As failures of programs specifically targeting sectors, companies, and technologies piled up, governments began to ditch hands-on platforms in favor of creating environments that broadly supported business development, investment, and enterprise creation. If governments couldn’t micromanage, at least they could do something to elevate the business climate for all firms. This transition took place in the late seventies and eighties. It coincided with long reigns of pro-business political administrations elected in all three countries. At the same time, the EU Commission independently developed single-market ideas that reinforced national reforms at an EU level.
The results were the Single European Act at the EU level and national economic reforms in individual countries. The latter lowered taxes and simplified regulatory regimes while the former broke barriers to cross-border trade, investment, and flows of capital. They were supplemented by continued funding for research in new technologies. On the EU side, these included EUREKA, Research into Advanced Communications for Europe, ESPRIT, and the Joint Technology Initiative. The Europeans desperately sought to achieve with public funding what private enterprise hadn’t: state-of-the-art technologies around which novel applications would emerge.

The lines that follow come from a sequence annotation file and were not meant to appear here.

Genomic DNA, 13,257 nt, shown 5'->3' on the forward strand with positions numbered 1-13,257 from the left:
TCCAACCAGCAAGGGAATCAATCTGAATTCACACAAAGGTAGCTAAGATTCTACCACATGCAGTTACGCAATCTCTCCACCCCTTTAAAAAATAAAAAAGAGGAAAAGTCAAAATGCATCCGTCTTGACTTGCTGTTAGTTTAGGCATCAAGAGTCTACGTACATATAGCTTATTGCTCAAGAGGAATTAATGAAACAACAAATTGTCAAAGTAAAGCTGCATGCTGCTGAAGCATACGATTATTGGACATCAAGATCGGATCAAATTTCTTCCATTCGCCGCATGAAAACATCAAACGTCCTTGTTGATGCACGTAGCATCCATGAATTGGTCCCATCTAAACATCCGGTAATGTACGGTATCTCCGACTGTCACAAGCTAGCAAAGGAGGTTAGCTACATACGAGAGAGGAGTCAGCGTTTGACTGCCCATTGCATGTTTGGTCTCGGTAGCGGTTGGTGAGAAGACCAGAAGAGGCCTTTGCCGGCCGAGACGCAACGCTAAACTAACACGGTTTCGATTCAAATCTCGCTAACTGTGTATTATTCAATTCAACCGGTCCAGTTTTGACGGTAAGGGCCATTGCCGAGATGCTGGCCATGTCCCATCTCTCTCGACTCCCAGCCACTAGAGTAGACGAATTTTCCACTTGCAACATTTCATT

While the payoff to these ventures is difficult to assess, other initiatives expressly failed to deliver and eventually folded. BioRegio injected monies into biotech regional competitions and startups in Germany but did not move the needle on sectoral performance. The Neuer Markt was a high-tech, high-risk offshoot of the Deutsche Börse (a Frankfurt Stock Exchange). Imitating NASDAQ, it aimed to simplify capital raising for startups. Launched in 1997, it folded six years and several scandals later over financial irregularities of the freshly listed companies.
As Europe became more eager to speed up innovation, it drafted an ambitious program to make the EU “the most competitive and dynamic knowledge-based economy in the world” by 2010. Launched in 2000 under the brand of Lisbon Agenda, the strategy consisted of normative benchmarks and targets around innovation, the “learning economy,” and social renewal. It depended almost exclusively upon national policies. Unfortunately, the latter could not independently deliver the change that otherwise requires decades of shifts in tastes, education, politics, and business practices.
It appears that within the past decade the three countries have come full circle and embraced anew direct financial assistance to companies and sectors.
The High-Tech Strategy 2020 is a German government vehicle that aims “to create lead markets, intensify cooperation between science and industry, and continue to improve the general conditions for innovation.” It picks concrete processes, possible applications of existing products to new needs, and social change that the authorities deem desirable. Examples encompass treating illnesses more effectively with the help of individualized medicine, better health through an optimized diet, living an independent life well into old age, and increasing internet use whilst making it less energy-consuming. This program has all the hallmarks of wishful thinking and picking winners based on popular voting rather than objective evidence of market failure.